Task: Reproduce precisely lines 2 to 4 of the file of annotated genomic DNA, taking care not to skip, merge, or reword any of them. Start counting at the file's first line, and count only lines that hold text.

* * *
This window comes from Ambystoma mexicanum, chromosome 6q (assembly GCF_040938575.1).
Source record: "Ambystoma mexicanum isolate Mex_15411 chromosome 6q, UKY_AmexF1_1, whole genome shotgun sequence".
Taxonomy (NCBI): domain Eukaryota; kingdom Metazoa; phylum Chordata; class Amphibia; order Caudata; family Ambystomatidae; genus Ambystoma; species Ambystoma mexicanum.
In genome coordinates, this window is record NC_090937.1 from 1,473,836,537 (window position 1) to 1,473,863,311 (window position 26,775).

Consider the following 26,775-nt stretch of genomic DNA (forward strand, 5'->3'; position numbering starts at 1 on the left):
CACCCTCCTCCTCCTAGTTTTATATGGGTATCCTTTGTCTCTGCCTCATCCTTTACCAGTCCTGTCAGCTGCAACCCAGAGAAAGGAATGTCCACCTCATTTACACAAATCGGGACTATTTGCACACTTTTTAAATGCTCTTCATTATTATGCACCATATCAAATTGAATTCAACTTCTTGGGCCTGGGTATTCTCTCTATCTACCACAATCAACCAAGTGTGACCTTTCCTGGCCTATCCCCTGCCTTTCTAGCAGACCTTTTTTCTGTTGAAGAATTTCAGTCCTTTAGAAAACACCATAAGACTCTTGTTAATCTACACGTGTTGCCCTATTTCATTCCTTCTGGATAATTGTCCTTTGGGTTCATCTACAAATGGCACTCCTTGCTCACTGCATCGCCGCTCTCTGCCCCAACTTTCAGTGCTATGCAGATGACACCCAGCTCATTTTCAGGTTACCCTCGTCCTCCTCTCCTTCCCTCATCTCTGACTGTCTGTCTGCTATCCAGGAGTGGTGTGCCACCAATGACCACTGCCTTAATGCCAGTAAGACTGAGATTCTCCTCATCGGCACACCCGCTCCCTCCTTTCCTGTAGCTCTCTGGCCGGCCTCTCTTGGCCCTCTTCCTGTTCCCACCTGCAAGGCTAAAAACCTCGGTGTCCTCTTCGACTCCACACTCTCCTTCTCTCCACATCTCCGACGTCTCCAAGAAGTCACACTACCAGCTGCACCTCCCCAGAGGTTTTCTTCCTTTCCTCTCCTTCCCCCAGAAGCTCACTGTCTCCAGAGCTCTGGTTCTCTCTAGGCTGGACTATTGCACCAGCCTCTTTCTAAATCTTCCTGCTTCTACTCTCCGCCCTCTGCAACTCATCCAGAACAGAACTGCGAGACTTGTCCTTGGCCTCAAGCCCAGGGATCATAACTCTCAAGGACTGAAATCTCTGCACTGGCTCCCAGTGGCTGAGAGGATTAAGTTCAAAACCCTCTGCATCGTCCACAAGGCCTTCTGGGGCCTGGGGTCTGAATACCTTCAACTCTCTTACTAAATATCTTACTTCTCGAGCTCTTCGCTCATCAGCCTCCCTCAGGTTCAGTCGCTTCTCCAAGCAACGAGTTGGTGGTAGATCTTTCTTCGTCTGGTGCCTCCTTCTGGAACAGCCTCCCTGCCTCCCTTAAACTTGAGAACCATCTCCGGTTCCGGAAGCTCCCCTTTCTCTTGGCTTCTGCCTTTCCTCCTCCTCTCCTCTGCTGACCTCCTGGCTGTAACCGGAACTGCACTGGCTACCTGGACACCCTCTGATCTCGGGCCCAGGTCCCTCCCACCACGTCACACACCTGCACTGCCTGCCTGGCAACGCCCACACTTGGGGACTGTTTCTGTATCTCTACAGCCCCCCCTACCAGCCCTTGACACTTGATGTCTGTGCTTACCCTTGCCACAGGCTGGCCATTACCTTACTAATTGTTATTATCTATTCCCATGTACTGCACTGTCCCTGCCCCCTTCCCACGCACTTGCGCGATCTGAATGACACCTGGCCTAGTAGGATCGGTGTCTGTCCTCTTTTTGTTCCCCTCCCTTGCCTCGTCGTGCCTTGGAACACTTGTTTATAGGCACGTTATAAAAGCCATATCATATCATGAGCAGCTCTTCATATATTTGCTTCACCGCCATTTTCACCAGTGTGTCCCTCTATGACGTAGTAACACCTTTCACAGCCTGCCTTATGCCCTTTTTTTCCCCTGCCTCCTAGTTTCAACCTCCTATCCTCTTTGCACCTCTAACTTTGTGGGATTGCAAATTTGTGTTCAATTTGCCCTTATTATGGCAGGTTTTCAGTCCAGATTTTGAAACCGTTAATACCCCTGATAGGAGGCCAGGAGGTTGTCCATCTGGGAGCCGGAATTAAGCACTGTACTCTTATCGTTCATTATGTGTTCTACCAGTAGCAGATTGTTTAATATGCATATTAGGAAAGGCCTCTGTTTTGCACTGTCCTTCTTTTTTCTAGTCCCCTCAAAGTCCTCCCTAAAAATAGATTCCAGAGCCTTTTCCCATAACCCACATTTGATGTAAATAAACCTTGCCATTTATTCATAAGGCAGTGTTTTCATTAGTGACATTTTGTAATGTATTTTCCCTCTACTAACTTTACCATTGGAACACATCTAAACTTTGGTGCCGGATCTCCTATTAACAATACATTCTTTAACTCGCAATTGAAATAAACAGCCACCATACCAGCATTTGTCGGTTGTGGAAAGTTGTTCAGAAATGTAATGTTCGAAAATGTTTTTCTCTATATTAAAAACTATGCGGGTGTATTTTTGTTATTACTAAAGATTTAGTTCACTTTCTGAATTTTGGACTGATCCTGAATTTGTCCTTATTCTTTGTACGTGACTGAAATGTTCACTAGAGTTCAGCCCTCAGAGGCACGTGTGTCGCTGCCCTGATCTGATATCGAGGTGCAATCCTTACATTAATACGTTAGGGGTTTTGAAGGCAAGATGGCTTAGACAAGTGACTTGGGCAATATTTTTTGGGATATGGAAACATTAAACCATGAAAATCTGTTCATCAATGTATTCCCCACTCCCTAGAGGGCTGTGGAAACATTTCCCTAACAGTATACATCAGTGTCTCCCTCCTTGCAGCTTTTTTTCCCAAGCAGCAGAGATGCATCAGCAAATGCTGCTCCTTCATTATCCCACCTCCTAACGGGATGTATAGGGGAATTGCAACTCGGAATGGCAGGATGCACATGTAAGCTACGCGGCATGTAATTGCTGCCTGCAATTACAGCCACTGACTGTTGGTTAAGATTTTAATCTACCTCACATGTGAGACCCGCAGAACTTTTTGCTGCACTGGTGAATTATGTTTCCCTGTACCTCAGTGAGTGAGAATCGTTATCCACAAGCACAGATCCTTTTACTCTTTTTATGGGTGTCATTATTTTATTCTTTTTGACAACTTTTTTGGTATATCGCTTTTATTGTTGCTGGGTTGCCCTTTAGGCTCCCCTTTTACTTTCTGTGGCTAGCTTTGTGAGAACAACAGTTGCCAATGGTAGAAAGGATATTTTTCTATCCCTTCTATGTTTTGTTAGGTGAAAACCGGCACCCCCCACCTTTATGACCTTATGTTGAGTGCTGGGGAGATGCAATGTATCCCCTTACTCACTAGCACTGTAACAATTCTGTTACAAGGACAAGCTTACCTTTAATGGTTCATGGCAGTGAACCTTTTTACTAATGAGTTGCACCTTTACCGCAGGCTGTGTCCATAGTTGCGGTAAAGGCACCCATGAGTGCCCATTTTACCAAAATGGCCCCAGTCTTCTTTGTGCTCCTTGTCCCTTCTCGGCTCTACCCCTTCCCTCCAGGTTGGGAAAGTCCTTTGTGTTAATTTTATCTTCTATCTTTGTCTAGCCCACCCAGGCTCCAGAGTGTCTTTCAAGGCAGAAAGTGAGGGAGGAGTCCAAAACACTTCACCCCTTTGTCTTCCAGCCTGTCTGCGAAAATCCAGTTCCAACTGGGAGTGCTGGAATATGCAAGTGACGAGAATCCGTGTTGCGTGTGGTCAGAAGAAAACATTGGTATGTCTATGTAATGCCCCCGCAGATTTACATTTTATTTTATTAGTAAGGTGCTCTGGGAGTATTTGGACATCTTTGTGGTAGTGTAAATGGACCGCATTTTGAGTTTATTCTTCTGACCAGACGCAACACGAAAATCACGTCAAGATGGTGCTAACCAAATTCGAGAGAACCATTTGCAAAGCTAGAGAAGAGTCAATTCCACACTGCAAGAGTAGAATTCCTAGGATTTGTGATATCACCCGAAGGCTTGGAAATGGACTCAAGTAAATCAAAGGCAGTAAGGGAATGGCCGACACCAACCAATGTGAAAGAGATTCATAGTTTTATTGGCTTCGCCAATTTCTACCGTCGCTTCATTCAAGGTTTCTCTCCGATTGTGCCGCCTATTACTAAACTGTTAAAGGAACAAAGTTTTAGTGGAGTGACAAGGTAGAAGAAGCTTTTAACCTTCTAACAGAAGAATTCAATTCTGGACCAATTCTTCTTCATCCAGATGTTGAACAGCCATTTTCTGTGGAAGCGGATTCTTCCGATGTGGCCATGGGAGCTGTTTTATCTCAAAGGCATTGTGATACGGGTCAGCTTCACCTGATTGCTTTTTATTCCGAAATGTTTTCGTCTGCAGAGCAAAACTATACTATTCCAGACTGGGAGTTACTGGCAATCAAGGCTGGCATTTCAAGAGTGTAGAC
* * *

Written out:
Source record: "Ambystoma mexicanum isolate Mex_15411 chromosome 6q, UKY_AmexF1_1, whole genome shotgun sequence".
Taxonomy (NCBI): domain Eukaryota; kingdom Metazoa; phylum Chordata; class Amphibia; order Caudata; family Ambystomatidae; genus Ambystoma; species Ambystoma mexicanum.
In genome coordinates, this window is record NC_090937.1 from 1,473,836,537 (window position 1) to 1,473,863,311 (window position 26,775).